A social and economic exchange of information and techniques took place between the rich and poor masses of culture in Italy. During the first half of the twentieth century, that is 1940 to 1946 there was food restriction linked to the war in Italy. The traces of a culinary tradition that came into being in the face on hunger are abundantly evident even in patterns of elite consumption and in recipe books of haute cuisine. But, there are many recipes and products in the culinary tradition of Italy that identify the taste of ordinary people, both food of rich and food of the poor. The culinary identity of Italy emerged due to the exchange between the city and countryside with in Italy. The exchanged caused new experiences which were changed constantly, through social and economic and they reached to a common experience. This experience was called ‘ITALIAN’.
In a culinary repertory favoring designations such as “risotto alla Milanese”,
“Florentine steak”, and “Neapolitan pizza”, the adjective Italian, liken the expression “all’ Italian” (Italian style), is not typically applied to the name dish, whether a pasta,
a pastry or any other kind of food
Recepies from Italy are known and copied in homes and restaurants all over the world. The recognizable food products like pasta or pizza create the image of Italian tradition in all the other countries of the world. These products represent the culture of commerce based on taste, skill, and knowledge. Along with the exchange of food products, dishes and flavors, there is also an exchange of documents and recepies. This lively traffic has been going on since ancient times and is vital for good taste. Italian culinary history has distinguished itself form other countries culinary history through its unique traditions and culture. The regional cuisine was created in the late nineteenth century. The dishes were prepared with locally available ingredients, family traditions, and market patterns. Even though there were political, economical and cultural changes in the nineteenth century, it did not affect the regional so much.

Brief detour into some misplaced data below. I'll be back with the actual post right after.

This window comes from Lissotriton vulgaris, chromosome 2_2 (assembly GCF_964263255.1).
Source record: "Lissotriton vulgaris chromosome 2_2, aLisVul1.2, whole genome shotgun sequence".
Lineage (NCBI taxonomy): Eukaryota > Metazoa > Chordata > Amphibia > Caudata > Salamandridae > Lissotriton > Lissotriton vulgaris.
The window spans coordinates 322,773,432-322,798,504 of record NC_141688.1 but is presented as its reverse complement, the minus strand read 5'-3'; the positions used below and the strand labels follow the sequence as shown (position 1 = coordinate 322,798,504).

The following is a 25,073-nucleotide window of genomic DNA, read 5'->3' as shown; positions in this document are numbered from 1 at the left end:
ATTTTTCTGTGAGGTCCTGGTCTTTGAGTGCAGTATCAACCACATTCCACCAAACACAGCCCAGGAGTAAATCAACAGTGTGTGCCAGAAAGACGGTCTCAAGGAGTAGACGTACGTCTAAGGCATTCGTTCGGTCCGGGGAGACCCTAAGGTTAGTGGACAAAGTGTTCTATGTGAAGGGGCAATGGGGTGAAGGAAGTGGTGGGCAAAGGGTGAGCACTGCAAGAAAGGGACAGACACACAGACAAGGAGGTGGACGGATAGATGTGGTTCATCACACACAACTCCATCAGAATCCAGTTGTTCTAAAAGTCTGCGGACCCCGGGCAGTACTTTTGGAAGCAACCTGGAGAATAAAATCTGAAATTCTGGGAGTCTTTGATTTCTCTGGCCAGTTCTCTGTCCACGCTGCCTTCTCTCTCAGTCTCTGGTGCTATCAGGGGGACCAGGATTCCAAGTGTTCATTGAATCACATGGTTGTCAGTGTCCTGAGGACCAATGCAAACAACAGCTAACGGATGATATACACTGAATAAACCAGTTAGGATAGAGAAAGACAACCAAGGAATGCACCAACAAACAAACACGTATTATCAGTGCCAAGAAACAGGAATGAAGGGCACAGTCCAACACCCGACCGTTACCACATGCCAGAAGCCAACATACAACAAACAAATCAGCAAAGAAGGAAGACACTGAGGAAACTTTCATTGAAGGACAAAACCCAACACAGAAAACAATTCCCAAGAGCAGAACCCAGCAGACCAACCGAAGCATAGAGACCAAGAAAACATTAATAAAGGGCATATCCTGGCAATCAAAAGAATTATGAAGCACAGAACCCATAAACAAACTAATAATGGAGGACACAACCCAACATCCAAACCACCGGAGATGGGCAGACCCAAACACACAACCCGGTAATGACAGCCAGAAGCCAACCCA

The Italian culture was considered as the Mediterranean rather than north European. Exported products like almonds, walnuts and above all figs, which were the part of peasant diet, indicated the backward ness of Italy in terms of diet and trade. But, at the same time when there was no word heard about canned food, sun-dried products were common in Italy. The first ever product to be sun-dried and preserved were tomatoes. In between 1897-1908, the exports of sun-dried tomato increased by ten times. Emilia and Campania were the two major regions for sun-dried tomatoes.

During the nineteenth century, Francesco Cirio had set up a factory for the preservation of most vegetables and pluses. He was first to export large quantities of agricultural produce from south to the north of Europe. A cookery book written by the anonymous author mentioned vegetables that were used in the thirteenth century. The latest date at which this book could have appeared is 1290, five years before Marco Polo returned from his historical journey across Asia to China-which should dispose of the fable that he bought back the art of making pasta from Cathay.

Rahul Wali